Friday, December 25, 2015
The Twelve Clues of Christmas (audiobook) by Rhys Bowen, narrated by Katherine Kellgren
I'm getting more of my review backlog out of the way, because, one way or another, I plan on starting the new year with a clean slate. I'd like to leave anything I haven't reviewed by then behind.
Lady Victoria Georgiana Charlotte Eugenie (aka “Georgie”) doesn't want to spend Christmas with family members who don't really want her around, and she's been forbidden from going to visit her commoner grandfather and spending the time with him. When she spots an ad for a position as hostess at a party in a little village, she jumps at the chance for a more enjoyable Christmas. Everything seems to be going well, except Georgie keeps hearing about apparently random and accidental deaths. She can't shake the thought that there's something sinister behind it all.
This is another audiobook I bought during a recent Audible sale, and I can happily say I didn't regret the purchase. Katherine Kellgren does such a wonderful job with the narration that I'm considering getting another book in the series using one of my precious credits. I particularly liked the way she voiced Georgie (which is good, since Georgie is the narrator) and Darcy. I had been worried, because The Twelve Clues of Christmas is the sixth book in Bowen's Royal Spyness series, and I had only ever read the first. I was able to follow along pretty well, although I'd still like to go back and read books 2 through 5 at some point.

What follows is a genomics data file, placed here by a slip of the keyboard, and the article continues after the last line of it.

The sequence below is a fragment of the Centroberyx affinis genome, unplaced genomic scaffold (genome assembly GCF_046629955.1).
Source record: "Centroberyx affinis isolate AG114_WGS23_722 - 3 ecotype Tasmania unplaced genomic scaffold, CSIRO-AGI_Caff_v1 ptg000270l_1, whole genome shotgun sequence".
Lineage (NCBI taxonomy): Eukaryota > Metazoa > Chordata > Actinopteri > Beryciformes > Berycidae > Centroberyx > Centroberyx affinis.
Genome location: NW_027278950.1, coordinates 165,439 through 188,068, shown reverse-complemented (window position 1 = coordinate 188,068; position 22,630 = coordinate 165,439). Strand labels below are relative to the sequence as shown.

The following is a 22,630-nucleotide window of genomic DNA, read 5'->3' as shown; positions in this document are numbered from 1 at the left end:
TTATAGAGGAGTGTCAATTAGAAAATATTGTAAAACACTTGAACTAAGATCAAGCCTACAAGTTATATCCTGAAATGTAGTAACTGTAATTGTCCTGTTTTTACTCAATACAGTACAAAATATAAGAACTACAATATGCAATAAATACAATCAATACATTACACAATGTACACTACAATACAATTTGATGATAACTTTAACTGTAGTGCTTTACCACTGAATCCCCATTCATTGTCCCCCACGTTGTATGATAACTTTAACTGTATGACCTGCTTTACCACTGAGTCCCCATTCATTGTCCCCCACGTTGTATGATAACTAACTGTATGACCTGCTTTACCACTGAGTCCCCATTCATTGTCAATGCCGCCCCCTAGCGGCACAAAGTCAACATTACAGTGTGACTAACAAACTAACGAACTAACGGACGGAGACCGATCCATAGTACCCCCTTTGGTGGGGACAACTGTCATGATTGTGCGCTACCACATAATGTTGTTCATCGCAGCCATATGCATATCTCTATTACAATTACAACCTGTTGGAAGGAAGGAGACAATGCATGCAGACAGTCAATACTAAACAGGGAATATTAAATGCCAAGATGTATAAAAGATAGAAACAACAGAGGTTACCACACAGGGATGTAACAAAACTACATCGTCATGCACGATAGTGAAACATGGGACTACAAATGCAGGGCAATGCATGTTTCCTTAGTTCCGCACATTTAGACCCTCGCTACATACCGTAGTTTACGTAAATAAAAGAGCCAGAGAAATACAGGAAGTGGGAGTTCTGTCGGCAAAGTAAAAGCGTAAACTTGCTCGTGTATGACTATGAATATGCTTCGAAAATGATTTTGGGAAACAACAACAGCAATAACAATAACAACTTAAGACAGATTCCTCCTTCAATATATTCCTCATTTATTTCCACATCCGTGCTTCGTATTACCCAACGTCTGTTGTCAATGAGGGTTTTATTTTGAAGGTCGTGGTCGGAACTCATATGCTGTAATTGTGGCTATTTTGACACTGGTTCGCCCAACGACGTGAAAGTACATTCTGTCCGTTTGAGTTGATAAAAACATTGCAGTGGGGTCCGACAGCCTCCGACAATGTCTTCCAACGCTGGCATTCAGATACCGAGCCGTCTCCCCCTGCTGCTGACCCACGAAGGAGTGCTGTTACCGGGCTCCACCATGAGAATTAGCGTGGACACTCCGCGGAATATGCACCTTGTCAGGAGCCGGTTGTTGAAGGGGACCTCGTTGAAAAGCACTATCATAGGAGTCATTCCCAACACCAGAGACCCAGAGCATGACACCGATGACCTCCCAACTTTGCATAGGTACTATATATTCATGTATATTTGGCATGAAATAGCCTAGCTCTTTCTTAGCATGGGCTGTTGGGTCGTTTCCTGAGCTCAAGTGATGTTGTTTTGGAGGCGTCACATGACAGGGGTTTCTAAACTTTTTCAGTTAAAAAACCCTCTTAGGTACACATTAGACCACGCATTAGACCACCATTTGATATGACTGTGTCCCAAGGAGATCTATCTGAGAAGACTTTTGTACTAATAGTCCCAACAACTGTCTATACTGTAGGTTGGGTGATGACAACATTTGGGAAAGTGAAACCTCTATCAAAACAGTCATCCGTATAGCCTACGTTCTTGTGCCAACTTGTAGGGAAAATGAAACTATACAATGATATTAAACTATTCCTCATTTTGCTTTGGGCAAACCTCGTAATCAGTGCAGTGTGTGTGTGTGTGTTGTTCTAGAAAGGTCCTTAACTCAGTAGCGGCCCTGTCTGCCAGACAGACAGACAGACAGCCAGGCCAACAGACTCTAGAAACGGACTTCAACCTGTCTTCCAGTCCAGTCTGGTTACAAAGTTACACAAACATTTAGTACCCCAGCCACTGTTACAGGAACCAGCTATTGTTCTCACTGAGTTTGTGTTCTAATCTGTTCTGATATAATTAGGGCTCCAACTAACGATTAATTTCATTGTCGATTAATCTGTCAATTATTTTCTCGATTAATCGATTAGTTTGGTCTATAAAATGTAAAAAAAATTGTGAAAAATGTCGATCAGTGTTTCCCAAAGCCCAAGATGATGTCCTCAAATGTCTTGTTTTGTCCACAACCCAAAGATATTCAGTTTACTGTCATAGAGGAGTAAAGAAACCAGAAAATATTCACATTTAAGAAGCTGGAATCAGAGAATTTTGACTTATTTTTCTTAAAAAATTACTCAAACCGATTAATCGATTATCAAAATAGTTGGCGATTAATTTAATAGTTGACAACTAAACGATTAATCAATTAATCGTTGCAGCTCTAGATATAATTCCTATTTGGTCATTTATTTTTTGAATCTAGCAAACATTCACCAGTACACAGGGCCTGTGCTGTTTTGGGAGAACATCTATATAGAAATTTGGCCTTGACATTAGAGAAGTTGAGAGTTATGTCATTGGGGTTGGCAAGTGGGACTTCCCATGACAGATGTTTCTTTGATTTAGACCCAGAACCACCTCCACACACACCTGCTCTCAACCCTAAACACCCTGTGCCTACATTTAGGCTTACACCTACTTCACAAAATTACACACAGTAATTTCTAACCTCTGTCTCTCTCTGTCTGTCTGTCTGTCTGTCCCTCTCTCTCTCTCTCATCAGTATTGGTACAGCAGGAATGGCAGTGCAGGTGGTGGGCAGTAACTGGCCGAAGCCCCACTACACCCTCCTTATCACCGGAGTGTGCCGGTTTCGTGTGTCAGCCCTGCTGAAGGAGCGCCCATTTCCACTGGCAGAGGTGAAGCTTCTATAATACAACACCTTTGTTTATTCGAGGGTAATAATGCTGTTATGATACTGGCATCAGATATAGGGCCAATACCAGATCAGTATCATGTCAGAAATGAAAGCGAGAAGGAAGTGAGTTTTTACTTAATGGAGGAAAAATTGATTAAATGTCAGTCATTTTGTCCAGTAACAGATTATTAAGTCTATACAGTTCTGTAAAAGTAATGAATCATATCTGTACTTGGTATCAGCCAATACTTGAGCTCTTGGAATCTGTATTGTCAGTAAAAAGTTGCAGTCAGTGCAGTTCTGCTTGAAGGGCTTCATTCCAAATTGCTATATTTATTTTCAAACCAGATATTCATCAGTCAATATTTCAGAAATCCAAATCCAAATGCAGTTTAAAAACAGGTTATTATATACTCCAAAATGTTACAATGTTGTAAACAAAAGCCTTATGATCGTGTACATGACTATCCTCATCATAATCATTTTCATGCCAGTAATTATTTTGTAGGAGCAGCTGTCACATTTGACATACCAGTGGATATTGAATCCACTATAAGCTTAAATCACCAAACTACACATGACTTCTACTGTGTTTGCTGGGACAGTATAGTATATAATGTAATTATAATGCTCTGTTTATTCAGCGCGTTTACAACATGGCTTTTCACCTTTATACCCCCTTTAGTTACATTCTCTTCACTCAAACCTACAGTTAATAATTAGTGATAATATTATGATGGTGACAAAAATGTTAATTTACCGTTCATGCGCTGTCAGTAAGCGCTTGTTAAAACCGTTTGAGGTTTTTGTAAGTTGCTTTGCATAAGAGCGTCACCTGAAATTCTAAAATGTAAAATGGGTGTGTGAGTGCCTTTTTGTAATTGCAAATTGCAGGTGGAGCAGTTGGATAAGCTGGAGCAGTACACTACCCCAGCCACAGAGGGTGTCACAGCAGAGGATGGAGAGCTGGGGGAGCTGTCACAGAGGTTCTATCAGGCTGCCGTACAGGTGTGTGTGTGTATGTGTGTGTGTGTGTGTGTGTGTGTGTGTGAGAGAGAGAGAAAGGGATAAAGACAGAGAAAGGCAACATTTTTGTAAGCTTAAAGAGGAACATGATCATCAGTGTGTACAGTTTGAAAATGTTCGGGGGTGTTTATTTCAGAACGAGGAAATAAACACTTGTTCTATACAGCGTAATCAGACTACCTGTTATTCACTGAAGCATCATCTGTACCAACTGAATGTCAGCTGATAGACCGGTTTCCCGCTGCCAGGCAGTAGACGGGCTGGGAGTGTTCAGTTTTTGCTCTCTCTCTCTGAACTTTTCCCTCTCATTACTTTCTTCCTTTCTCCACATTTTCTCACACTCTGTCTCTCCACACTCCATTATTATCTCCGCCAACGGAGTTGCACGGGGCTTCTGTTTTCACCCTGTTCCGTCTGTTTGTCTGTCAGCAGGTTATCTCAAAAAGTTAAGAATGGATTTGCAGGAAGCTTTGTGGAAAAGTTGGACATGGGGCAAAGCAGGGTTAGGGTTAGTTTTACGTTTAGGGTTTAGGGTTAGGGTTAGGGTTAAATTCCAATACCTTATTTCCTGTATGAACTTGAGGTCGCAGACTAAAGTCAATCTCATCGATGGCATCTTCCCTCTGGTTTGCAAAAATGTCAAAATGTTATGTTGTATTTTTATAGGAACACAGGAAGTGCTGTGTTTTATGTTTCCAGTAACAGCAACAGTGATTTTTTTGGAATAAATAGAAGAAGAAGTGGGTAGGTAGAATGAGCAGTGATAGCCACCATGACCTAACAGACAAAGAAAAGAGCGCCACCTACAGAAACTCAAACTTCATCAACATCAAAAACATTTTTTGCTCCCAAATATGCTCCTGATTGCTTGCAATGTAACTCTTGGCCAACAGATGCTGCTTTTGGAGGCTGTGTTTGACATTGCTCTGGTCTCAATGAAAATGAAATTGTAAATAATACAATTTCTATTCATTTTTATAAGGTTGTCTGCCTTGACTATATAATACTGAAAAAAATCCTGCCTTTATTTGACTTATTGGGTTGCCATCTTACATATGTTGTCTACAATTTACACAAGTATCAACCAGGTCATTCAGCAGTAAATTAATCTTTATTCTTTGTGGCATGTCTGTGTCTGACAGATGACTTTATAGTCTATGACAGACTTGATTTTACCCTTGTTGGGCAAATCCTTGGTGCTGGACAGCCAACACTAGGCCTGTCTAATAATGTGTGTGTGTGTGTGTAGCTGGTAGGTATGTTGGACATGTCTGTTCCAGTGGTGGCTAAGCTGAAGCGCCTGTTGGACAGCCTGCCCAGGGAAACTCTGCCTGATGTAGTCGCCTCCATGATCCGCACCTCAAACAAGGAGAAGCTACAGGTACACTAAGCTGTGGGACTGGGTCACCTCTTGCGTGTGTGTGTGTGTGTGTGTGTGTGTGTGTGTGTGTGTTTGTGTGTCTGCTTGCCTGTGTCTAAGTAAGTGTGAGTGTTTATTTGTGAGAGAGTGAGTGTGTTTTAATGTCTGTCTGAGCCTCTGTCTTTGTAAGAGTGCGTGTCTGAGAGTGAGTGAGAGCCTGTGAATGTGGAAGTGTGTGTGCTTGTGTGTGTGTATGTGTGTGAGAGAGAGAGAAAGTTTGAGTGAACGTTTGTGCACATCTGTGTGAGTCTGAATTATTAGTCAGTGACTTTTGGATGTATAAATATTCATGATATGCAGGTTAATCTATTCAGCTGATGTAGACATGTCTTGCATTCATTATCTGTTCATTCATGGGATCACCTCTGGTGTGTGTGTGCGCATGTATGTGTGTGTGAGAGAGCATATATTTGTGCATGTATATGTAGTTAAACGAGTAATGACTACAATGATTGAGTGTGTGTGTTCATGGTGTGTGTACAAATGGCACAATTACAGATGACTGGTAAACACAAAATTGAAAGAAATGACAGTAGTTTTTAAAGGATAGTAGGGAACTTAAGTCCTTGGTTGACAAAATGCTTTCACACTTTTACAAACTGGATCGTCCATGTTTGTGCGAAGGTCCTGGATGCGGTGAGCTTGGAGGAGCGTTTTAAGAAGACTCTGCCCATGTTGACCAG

I listened to this book at this particular time of the year because I figured it fit. There was the Christmas party, a few traditions I knew about (caroling, presents, mistletoe, etc.), and a few I didn't (the yule log, the little charms). But this was a mystery, so there was also death. Lots and lots of death. Like, enough for several books. It got to the point where I stopped keeping count of the number of people who had died, and the pattern, once Georgie figured it out, seemed a bit ridiculous. Still, it was an enjoyable mystery, and I particularly liked the character interactions that went along with it all.
I vaguely remembered that, in the first book, Georgie and Darcy had had a lot of chemistry, but various things had kept them from becoming an actual couple. I was worried that this book would continue in that vein, to the point that I cheated and checked the descriptions of the later books. Georgie fretted about the status of her relationship with Darcy (wouldn't a guy who liked her keep more in touch with her?). And when things started to go really well, she fretted over the fact that they couldn't legally marry, what with their differing religions and her being thirty-somethingth in line for the throne.
Georgie's grandfather and mother were both around, as was a huge cast of characters I couldn't really keep straight very well. It all made for nice, fun listening, although there was a bit of a darker edge (beyond all the deaths) – hints of World War II on the horizon.